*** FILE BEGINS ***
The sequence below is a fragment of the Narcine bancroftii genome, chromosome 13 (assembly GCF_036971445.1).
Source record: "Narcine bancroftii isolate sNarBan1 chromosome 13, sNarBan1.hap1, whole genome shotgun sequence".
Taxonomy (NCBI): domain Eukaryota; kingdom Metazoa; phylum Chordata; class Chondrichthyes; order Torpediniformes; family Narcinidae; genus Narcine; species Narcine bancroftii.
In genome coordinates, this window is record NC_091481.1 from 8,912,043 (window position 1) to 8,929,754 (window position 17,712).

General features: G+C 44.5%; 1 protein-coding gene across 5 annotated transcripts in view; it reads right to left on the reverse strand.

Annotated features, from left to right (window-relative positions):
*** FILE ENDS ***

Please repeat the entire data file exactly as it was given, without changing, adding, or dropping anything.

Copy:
The sequence below is a fragment of the Narcine bancroftii genome, chromosome 13 (assembly GCF_036971445.1).
Source record: "Narcine bancroftii isolate sNarBan1 chromosome 13, sNarBan1.hap1, whole genome shotgun sequence".
Taxonomy (NCBI): domain Eukaryota; kingdom Metazoa; phylum Chordata; class Chondrichthyes; order Torpediniformes; family Narcinidae; genus Narcine; species Narcine bancroftii.
In genome coordinates, this window is record NC_091481.1 from 8,912,043 (window position 1) to 8,929,754 (window position 17,712).

General features: G+C 44.5%; 1 protein-coding gene across 5 annotated transcripts in view; it reads right to left on the reverse strand.

Annotated features, from left to right (window-relative positions):